By Mugove Tafirenyika
Former War Veterans minister Christopher Mutsvangwa has rubbished President Robert Mugabe’s “revisionist account” that he went to war earlier than him, claiming the 93-year-old was now forgetting what happened.
Addressing members of the Zanu PF women’s league in Harare on Thursday, Mugabe slammed party bigwigs and affiliate organisations that are calling for him to step aside and make way for a successor including Mutsvangwa, whom the nonagenarian claimed he had received in Mozambique when he joined the liberation struggle.
“Where are these clandestine manoeuvres that are being done by some little-known organisations and some people who were with us during the war coming from when these people are not the ones who chose me?
“People like Mutsvangwa, whom we received at Chimoio as they were coming from university along with other guys, today they now say ‘I must go’, it’s painful but they are not alone, it’s not Mutsvangwa per se, they are being sent,” Mugabe said.
The leader of the Zimbabwe National Liberation War Veterans Association (ZNLWVA) came out guns blazing yesterday accusing Mugabe of distorting history.
The ZNLWVA has previously threatened bloodshed if their preferred choice of Mugabe’s successor —Vice President Emmerson Mnangagwa —is blocked.
Mutsvangwa, who was fired from both his government and party positions, told the Daily News Mugabe’s “recollection on Chimoio Zhunda Camp is just plainly false.”
“His legendary memory can only now be failing him as advanced age is wont to do. The truth is that I am the one who received …Mugabe at Chimoio Zhunda Camp; and not the other way round as now claimed by the comrade who became the first President of the Republic of Zimbabwe,” Mutsvangwa said.
“His version is patently a revisionist account. Only G40 Jonathan Moyo could have penned it for him to regurgitate.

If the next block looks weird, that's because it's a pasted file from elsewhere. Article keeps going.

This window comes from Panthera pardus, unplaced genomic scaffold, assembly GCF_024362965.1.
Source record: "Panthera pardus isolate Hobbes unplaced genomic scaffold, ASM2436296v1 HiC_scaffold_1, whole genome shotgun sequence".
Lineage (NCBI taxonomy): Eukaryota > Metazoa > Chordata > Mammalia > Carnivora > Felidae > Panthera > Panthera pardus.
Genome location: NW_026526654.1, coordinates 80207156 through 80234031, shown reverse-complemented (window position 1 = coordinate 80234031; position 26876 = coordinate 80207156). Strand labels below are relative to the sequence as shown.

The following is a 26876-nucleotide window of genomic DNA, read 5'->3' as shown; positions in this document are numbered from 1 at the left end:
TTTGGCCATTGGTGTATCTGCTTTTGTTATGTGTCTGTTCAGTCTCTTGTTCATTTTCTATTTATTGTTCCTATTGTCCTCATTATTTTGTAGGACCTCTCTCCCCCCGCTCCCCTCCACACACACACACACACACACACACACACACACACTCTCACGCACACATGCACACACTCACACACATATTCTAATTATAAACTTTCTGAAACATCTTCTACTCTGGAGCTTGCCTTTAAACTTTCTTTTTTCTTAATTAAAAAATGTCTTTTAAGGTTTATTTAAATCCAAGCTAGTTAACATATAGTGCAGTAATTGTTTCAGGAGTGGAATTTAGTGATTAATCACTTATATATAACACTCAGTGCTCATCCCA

“Comrade President, true revolutionaries have that attribute of historical integrity as a cardinal virtue. Let us be true and honest to the Chimurenga II Revolution as it happened. Such integrity is greatest tribute to so many of the fallen heroes of that epochal generation,” he added.
The garrulous former Norton legislator said the correct position is that he arrived at the camp in early July 1975, “soon after Mozambique’s independence day on June 25, 1975 together with Willard Zororo Duri, John Mayowe, Sobusa Gula-Ndebele, Masimba Mwazha from the then University of Rhodesia.”
“…Mugabe only got to Chimoio Zhunda Camp in September 1975… well after my earlier arrival. He came together with Edgar Tekere, Nisbert Makotsi and a Dengwani.”
He added that Mugabe and Tekere came to the front along with about 150-200 other comrades who would form Company D when Nyadzonia was opened as the refugee holding camp.
Mutsvangwa said Mugabe had crossed the border in April soon after the assassination of Zanu chairman Herbert Chitepo.
Upon his arrival in Mozambique, Mutsvangwa claimed, Mugabe was resisted by the occupants of Zhunda Chimoio Camp who argued that he was not their political leader as they had been recruited under the auspices of Bishop Muzorewa’s United African National Congress.
In resisting Mugabe, Mutsvangwa said the camp occupants agitated for his denial of food.
“As university students, the five of us took the lead in diffusing the smouldering confrontation as… Mugabe was only backed by the handful 200 comrades he had recruited from Highfield.
“I remember… Duri roping me to clandestinely arrange for Oppah Muchinguri(-Kashiri) to cook for Mugabe as the two (Duri and Muchinguri-Kashiri) knew each other from their shared home in Manica Bridge, Watsomba.
“Concurrently, we set to work for his acceptance. We used our gravitas as university students to persuade the more numerous refugee occupants of Zhunda Camp to be accommodating of the estranged Mugabe and his group of 150-200 recruits.”
According to Mutsvangwa, Mugabe was only taken from the refugee camp “to go to teaching exile in far north Quelimane.” The Chronicle